Lesson learned: Don’t change lenses near cliffs. Zip up your frickin’ pockets.

Pimping my new techie blog – Tips and Tricks

I run an IT services business in Hamilton, Ontario.  One of my current challenges surrounds making contacts and finding work, mostly due to the fact that I’ve just moved to Hamilton and just started the business.  Not to mention I’m not from Ontario and I don’t know a lot of people to start with!

I’m doing several things to get out into the community business-wise.  I’m going to a lot of networking events, getting in touch with local business owners, and contacting local IT companies.  I’m also advertising online in a few places.

That’s not enough.  I was with a large company that raised 160 million dollars due to their strategies building websites; why not take what I learned from there apply what I can to my own business website?  I’m not a marketing major, or even a minor for that matter, but I’ve seen what works and what doesn’t, and what it takes to be successful (and not!) in the web world.

Let’s combine that with my skills as an IT Goddess.  🙂  I managed a high-availability production environment for over the same highly successful company.  We had clustered web servers, redundant everything, blades, virtualization, you name it!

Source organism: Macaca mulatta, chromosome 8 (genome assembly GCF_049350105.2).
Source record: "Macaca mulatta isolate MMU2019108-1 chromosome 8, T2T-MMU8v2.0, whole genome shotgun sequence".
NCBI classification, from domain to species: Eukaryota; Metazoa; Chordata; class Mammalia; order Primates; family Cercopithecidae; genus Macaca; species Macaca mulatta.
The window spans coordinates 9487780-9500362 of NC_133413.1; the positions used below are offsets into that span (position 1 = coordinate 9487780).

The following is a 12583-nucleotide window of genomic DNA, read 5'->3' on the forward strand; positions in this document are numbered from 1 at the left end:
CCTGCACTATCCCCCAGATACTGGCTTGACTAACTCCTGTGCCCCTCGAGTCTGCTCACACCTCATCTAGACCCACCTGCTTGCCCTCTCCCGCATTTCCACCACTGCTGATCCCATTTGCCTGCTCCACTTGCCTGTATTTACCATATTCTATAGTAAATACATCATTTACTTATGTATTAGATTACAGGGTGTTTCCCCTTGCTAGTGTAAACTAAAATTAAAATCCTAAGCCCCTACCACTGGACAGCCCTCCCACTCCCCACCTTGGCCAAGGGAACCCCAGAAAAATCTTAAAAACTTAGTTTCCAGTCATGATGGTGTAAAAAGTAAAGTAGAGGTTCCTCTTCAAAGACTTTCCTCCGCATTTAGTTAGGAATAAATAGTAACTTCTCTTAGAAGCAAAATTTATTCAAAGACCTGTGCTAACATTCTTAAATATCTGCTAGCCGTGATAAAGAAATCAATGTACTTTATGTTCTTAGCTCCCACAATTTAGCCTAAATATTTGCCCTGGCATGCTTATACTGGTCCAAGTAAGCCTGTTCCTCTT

So, I love technology and I love the web.  One of the things I do when I’m working with technology is keep detailed notes.  When I come across something that’s particularly frustrating or interesting, I keep it filed away for future reference.  Instead of filing it away, I’ve created a tech tips and tricks section for my business website.  It’s basically a blog, and I have a ton of filed away stuff I can put up on it, and it will provide some useful information on my business website.  Having your contact info and what you do is just not enough.

Tech Tips and Tricks at Picobits.com

Archives are back, and I’m happy!

It took me the better part of a day, and I will have to pay for it by working into the night, but it’s done. With Google cache and the WayBack Machine, I’ve been able to get most of my archived posts back, and then some. I’m sure I’m still missing a few entries here and there, but I was able to go all the way back to my very first post. It was actually a little surreal taking a little trip backwards in time. Kind of like watching the last 7 years of my life in rewind.

I want to take this opportunity to thank Randall of BigWhiteGuy in Hong Kong for being the one to get me started in blogging. I don’t think he even said anything to encourage it, but reading his blog and interacting with him after I moved to Canada made me feel like there was more I could do than sit and wait for my permanent residence. He also introduced me to Wide Mouth Mason. 🙂

Meet Zoe, our Quaker Parrot